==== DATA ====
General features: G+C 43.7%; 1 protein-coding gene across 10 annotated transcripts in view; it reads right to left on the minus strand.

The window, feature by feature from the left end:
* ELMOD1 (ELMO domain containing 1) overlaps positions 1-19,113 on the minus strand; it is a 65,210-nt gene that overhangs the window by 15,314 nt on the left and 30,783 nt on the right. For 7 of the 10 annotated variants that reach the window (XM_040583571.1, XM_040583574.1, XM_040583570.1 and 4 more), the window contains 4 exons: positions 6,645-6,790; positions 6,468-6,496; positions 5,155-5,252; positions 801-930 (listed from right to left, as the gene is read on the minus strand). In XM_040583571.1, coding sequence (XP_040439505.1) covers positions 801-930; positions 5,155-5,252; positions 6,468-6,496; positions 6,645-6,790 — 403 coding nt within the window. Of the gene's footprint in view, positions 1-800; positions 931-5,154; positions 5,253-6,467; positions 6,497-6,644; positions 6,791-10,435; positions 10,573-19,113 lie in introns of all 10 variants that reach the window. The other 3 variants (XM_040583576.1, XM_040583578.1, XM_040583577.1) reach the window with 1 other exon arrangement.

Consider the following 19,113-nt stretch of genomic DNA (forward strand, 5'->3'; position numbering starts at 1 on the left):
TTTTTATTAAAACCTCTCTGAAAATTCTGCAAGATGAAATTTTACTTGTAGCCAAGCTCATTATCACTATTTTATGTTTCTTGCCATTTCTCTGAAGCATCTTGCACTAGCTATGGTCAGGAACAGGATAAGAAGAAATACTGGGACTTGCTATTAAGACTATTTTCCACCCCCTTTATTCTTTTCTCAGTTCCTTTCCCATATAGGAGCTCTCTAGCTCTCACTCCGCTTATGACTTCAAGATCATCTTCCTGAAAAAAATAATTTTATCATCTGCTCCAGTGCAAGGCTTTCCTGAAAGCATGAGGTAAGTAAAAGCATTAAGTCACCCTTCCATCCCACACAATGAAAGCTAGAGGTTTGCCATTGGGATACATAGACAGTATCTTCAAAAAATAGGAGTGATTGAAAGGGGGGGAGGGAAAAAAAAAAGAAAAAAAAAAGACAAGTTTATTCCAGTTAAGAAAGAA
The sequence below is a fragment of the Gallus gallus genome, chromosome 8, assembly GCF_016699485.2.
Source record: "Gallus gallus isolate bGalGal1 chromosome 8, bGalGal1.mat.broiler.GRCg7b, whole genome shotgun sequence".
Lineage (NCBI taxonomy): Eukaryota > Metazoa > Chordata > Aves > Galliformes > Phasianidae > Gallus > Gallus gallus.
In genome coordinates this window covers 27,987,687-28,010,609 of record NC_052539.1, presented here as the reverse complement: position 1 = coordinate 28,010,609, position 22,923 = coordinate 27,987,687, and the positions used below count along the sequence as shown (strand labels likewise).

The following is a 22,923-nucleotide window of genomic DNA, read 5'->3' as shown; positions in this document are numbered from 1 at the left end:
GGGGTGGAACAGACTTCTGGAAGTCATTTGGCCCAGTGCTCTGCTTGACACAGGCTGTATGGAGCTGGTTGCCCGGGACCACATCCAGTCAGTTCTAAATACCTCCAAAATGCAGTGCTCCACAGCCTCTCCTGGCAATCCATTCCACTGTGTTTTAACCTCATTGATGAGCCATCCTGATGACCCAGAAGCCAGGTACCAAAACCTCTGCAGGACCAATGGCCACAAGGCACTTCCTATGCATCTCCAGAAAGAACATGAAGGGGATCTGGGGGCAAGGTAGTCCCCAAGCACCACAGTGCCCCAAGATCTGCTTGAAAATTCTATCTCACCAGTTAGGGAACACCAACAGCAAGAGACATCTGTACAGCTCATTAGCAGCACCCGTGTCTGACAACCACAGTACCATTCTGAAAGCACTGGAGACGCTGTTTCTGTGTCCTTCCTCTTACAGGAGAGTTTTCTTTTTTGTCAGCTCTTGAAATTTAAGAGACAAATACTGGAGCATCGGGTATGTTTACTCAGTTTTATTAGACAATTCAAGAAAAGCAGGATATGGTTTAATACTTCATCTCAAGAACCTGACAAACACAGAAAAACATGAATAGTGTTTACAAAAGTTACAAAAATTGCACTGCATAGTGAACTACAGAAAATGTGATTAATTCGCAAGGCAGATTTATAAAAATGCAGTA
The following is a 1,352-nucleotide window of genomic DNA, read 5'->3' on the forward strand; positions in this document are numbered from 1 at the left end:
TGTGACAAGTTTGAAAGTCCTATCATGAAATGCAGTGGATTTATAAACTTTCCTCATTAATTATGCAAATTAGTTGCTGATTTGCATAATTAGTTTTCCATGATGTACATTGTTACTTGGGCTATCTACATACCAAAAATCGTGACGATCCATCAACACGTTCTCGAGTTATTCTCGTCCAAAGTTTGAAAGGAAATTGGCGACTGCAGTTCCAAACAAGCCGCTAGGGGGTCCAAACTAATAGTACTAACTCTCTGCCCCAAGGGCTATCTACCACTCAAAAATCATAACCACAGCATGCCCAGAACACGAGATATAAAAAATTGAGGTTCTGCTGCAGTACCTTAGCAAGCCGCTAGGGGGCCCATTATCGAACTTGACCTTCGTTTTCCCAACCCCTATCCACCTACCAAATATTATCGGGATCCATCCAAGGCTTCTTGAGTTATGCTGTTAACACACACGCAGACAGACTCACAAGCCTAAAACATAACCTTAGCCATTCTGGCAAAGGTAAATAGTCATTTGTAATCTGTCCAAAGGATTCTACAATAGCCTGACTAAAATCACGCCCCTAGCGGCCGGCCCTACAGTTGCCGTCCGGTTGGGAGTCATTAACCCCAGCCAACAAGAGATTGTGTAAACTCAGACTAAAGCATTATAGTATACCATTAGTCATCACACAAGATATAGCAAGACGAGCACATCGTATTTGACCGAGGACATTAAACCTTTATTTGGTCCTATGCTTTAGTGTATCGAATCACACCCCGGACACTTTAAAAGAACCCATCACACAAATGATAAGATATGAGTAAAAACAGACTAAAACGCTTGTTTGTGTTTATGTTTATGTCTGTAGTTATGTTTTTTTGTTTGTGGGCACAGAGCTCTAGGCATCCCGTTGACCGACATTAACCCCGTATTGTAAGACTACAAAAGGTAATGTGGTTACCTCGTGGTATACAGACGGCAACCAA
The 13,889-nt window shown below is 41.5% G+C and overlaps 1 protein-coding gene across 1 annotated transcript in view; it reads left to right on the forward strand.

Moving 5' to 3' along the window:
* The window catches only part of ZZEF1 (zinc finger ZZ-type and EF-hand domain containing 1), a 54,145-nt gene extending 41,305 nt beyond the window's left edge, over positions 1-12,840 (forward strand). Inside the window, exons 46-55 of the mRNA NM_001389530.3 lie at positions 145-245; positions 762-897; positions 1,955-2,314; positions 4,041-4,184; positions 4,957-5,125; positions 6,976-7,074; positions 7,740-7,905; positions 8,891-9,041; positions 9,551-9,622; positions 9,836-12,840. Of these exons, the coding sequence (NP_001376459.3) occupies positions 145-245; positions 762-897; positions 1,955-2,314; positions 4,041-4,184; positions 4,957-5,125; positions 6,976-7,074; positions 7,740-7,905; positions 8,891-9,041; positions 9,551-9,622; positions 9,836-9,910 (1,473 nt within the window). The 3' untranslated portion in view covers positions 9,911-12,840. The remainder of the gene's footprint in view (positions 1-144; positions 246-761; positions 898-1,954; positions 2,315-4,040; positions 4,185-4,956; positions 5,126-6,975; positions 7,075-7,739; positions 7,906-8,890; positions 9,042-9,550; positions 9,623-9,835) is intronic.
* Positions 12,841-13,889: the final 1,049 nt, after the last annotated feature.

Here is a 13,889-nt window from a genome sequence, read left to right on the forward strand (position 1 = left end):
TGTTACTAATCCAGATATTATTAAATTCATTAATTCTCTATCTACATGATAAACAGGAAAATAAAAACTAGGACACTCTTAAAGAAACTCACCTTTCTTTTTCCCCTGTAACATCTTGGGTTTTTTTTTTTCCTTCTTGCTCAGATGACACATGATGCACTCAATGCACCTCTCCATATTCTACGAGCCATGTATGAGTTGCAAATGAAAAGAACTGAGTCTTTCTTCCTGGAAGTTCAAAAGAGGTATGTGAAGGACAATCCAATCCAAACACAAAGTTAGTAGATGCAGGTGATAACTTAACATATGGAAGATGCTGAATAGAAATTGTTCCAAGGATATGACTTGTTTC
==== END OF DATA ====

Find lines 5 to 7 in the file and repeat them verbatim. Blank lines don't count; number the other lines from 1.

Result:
TTTTTATTAAAACCTCTCTGAAAATTCTGCAAGATGAAATTTTACTTGTAGCCAAGCTCATTATCACTATTTTATGTTTCTTGCCATTTCTCTGAAGCATCTTGCACTAGCTATGGTCAGGAACAGGATAAGAAGAAATACTGGGACTTGCTATTAAGACTATTTTCCACCCCCTTTATTCTTTTCTCAGTTCCTTTCCCATATAGGAGCTCTCTAGCTCTCACTCCGCTTATGACTTCAAGATCATCTTCCTGAAAAAAATAATTTTATCATCTGCTCCAGTGCAAGGCTTTCCTGAAAGCATGAGGTAAGTAAAAGCATTAAGTCACCCTTCCATCCCACACAATGAAAGCTAGAGGTTTGCCATTGGGATACATAGACAGTATCTTCAAAAAATAGGAGTGATTGAAAGGGGGGGAGGGAAAAAAAAAAGAAAAAAAAAAGACAAGTTTATTCCAGTTAAGAAAGAA
The sequence below is a fragment of the Gallus gallus genome, chromosome 8, assembly GCF_016699485.2.
Source record: "Gallus gallus isolate bGalGal1 chromosome 8, bGalGal1.mat.broiler.GRCg7b, whole genome shotgun sequence".